For more than 50 years, the name Woodside has been synonymous with oil and gas in Australia.
- Woodside acquires BHP’s oil and gas business under a proposed $ 41 billion merger agreement
- Analysts say the deal will pave the way for a $ 12 billion Scarborro project for Woodside
- The merger will ease the pressure on Woodside, which is depleting its existing assets
Although Australia’s mining giant BPP was ahead of the petroleum game, Woods became the industry’s leading environmental champion.
This is how the financial and political importance of Weds is in Australia. In 2001, the current treasurer, Peter Costolo, issued a bid to take over the Royal Netherlands for National Interest.
But in recent years, as land has changed under the fossil fuels industry and investors have begun to reduce fossil fuels, a lesser-known reality has begun to emerge.
It was Woodside — without the successful completion of the LNG development — it looks like a company with a lot of future.
Analysts say the company is now moving forward with plans for a link between Woodside and mining giant BHP Oil and Gas.
It clears the ‘discount’ path for Woodside
The deal includes a merger of $ 41 billion.
Essentially, Graeme Betune from Consultant Energy Quest said the deal would pave the way for the planned $ 12 billion Scarbon LNG development off the north-west coast of Australia.
Doubts were growing that the BPP would go ahead with 26.5 percent of the project.
Mr Betune said the proposed new Woodside would be 100% owned by the project and had some problems with its continuation.
It is always difficult to find other joint ventures online for big investment decisions, ”said Mr Betune.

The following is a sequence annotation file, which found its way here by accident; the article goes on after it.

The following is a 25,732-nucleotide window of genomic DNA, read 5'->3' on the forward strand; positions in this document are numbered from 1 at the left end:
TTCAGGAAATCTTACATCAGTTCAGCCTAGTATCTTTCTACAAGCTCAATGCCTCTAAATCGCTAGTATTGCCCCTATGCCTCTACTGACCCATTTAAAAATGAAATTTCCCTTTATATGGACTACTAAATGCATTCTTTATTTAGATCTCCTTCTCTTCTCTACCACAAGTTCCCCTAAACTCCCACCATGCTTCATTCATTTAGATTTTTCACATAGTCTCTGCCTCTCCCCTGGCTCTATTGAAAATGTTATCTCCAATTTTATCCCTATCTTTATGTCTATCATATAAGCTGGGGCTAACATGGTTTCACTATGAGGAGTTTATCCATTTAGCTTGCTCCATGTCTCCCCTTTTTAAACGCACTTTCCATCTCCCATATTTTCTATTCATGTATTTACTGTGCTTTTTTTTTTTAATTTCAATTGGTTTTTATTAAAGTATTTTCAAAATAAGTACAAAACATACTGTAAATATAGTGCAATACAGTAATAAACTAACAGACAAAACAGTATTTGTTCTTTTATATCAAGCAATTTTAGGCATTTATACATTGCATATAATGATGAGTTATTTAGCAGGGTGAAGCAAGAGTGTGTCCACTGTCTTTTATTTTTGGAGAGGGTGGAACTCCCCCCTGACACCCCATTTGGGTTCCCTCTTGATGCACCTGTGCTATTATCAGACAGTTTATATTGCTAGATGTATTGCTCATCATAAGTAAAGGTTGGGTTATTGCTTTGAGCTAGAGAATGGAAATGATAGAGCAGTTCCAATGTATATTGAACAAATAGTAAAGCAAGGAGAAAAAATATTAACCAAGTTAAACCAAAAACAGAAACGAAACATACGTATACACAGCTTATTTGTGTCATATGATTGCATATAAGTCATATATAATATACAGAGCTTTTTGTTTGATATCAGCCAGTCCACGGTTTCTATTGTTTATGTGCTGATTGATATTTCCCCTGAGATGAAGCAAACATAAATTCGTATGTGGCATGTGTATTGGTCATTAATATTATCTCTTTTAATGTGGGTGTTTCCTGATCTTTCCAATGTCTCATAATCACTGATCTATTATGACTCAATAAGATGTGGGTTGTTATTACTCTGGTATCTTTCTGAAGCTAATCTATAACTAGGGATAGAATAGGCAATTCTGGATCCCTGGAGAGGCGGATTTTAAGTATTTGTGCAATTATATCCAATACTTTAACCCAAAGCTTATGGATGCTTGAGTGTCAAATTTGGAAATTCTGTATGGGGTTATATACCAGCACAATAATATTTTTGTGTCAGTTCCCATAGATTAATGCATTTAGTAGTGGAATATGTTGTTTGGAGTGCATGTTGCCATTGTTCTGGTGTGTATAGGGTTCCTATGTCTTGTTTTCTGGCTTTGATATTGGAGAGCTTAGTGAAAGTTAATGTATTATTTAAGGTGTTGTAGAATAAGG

As part of the deal, Mr. Woods will have access to the world’s largest oil and gas resources, including those in the Gulf of Mexico.
He described the assets as “major cash generators” and said they would significantly increase WoodSide’s financial strength.
However, according to Mr Betune, Woodside has doubled in size for the BPP deal, but the window for the new Greenfield oil and gas development opportunities is closing.
Scarborough ‘may be the last’
Mr Scarboro said the proposed move could be the last such LNG project in Australia.
By LNG. The cheapest types of expansion in are brown field projects, or expanding existing projects and replenishing them. ”
I don’t think we should be looking for new projects.
Recent uncertainty over Scarboro’s fate has cost the country $ 300 billion for new projects across the country, in contrast to the gas industry record over the past 15 years.
Allison George, head of research at Reagan’s investment company, said the threat of carbon emissions in the oil and gas industry is becoming increasingly difficult for new projects.
Ms. George said such fears could trap Scarbon, but said the BHP merger would buy “time” and “time and money” to find life beyond fossil fuels.
As the world shifts to pure zero emissions, Wideside says hydrogen and ammonia have other options.
Narrow road widens
“Woodside’s existing fields began to decline and they were looking for a reduction,” said George.
The road was narrow. There were fewer options for that.
Now, with this vast variety of assets, there are many more opportunities.
Benefits are not without risks
According to Mr. George, the BPP’s clearing of Woodside space as a “pure game” of oil and gas has elevated the league to one of the world’s largest producers.
According to George, this could make it easier for WoodSead to attract investors from overseas, but there were also potential disadvantages.
As the world’s largest oil and gas player, Woodsaid said of its environmental performance, it could “stick its head above the pavement.”
“In terms of scale, it will bring in a lot of investors who have not paid attention before,” he said.
So, while WidS has heard a lot from the local institutional stakeholders on climate change in recent years, I think this move will make that discussion stronger and make those discussions more global.
This week, Woodside CEO Meg O’Neill said the deal – paid for by BPP shareholders – was taking into account BPP’s debt by eliminating declining assets in areas such as Bass Street and Western Australia.
Ms. O’Neill, for her part, said that the fact that Woodsdd was part of the deal meant that not taking any debt meant that it would be better off pursuing “low carbon opportunities” in the future.